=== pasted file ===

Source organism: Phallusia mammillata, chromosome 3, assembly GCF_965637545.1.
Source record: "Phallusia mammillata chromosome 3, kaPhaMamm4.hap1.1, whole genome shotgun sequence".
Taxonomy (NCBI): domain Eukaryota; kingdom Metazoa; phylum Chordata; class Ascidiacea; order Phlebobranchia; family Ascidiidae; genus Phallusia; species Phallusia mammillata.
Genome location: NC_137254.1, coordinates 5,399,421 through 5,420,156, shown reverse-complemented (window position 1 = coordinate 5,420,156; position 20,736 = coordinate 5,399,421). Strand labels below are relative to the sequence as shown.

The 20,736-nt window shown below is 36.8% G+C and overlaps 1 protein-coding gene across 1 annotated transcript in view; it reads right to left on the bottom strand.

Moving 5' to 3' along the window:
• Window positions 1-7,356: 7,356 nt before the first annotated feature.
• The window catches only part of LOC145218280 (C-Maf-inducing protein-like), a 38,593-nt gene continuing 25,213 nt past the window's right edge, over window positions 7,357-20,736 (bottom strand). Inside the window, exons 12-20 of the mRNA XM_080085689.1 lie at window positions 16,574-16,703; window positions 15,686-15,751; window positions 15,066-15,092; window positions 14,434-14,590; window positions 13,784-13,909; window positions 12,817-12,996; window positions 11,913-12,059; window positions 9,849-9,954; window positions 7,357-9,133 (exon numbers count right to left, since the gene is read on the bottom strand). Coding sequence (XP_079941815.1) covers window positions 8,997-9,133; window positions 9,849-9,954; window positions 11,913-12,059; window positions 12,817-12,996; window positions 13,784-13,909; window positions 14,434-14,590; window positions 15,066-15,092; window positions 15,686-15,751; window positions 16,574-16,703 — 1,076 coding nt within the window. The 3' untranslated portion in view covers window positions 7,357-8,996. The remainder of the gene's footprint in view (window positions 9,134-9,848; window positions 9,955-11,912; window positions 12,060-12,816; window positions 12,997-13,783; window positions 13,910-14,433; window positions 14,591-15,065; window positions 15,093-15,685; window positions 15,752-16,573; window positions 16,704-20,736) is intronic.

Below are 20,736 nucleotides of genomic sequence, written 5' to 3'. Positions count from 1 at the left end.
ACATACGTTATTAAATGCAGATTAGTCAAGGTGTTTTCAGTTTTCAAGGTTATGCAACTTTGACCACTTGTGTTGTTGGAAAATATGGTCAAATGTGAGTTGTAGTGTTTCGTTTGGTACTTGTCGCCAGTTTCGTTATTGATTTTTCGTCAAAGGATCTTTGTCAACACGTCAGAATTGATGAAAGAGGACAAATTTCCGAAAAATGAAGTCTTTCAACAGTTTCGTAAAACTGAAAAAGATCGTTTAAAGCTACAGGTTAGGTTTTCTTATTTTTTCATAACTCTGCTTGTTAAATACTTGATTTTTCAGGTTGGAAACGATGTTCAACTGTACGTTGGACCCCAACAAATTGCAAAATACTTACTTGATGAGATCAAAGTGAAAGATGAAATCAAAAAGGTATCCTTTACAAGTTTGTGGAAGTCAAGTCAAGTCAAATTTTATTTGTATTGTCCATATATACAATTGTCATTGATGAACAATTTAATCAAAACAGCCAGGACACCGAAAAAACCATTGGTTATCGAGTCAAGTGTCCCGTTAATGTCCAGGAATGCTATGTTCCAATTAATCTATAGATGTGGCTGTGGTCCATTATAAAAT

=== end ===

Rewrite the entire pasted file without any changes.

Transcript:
Source organism: Phallusia mammillata, chromosome 3, assembly GCF_965637545.1.
Source record: "Phallusia mammillata chromosome 3, kaPhaMamm4.hap1.1, whole genome shotgun sequence".
Taxonomy (NCBI): domain Eukaryota; kingdom Metazoa; phylum Chordata; class Ascidiacea; order Phlebobranchia; family Ascidiidae; genus Phallusia; species Phallusia mammillata.
Genome location: NC_137254.1, coordinates 5,399,421 through 5,420,156, shown reverse-complemented (window position 1 = coordinate 5,420,156; position 20,736 = coordinate 5,399,421). Strand labels below are relative to the sequence as shown.

The 20,736-nt window shown below is 36.8% G+C and overlaps 1 protein-coding gene across 1 annotated transcript in view; it reads right to left on the bottom strand.

Moving 5' to 3' along the window:
• Window positions 1-7,356: 7,356 nt before the first annotated feature.
• The window catches only part of LOC145218280 (C-Maf-inducing protein-like), a 38,593-nt gene continuing 25,213 nt past the window's right edge, over window positions 7,357-20,736 (bottom strand). Inside the window, exons 12-20 of the mRNA XM_080085689.1 lie at window positions 16,574-16,703; window positions 15,686-15,751; window positions 15,066-15,092; window positions 14,434-14,590; window positions 13,784-13,909; window positions 12,817-12,996; window positions 11,913-12,059; window positions 9,849-9,954; window positions 7,357-9,133 (exon numbers count right to left, since the gene is read on the bottom strand). Coding sequence (XP_079941815.1) covers window positions 8,997-9,133; window positions 9,849-9,954; window positions 11,913-12,059; window positions 12,817-12,996; window positions 13,784-13,909; window positions 14,434-14,590; window positions 15,066-15,092; window positions 15,686-15,751; window positions 16,574-16,703 — 1,076 coding nt within the window. The 3' untranslated portion in view covers window positions 7,357-8,996. The remainder of the gene's footprint in view (window positions 9,134-9,848; window positions 9,955-11,912; window positions 12,060-12,816; window positions 12,997-13,783; window positions 13,910-14,433; window positions 14,591-15,065; window positions 15,093-15,685; window positions 15,752-16,573; window positions 16,704-20,736) is intronic.

Below are 20,736 nucleotides of genomic sequence, written 5' to 3'. Positions count from 1 at the left end.
ACATACGTTATTAAATGCAGATTAGTCAAGGTGTTTTCAGTTTTCAAGGTTATGCAACTTTGACCACTTGTGTTGTTGGAAAATATGGTCAAATGTGAGTTGTAGTGTTTCGTTTGGTACTTGTCGCCAGTTTCGTTATTGATTTTTCGTCAAAGGATCTTTGTCAACACGTCAGAATTGATGAAAGAGGACAAATTTCCGAAAAATGAAGTCTTTCAACAGTTTCGTAAAACTGAAAAAGATCGTTTAAAGCTACAGGTTAGGTTTTCTTATTTTTTCATAACTCTGCTTGTTAAATACTTGATTTTTCAGGTTGGAAACGATGTTCAACTGTACGTTGGACCCCAACAAATTGCAAAATACTTACTTGATGAGATCAAAGTGAAAGATGAAATCAAAAAGGTATCCTTTACAAGTTTGTGGAAGTCAAGTCAAGTCAAATTTTATTTGTATTGTCCATATATACAATTGTCATTGATGAACAATTTAATCAAAACAGCCAGGACACCGAAAAAACCATTGGTTATCGAGTCAAGTGTCCCGTTAATGTCCAGGAATGCTATGTTCCAATTAATCTATAGATGTGGCTGTGGTCCATTATAAAAT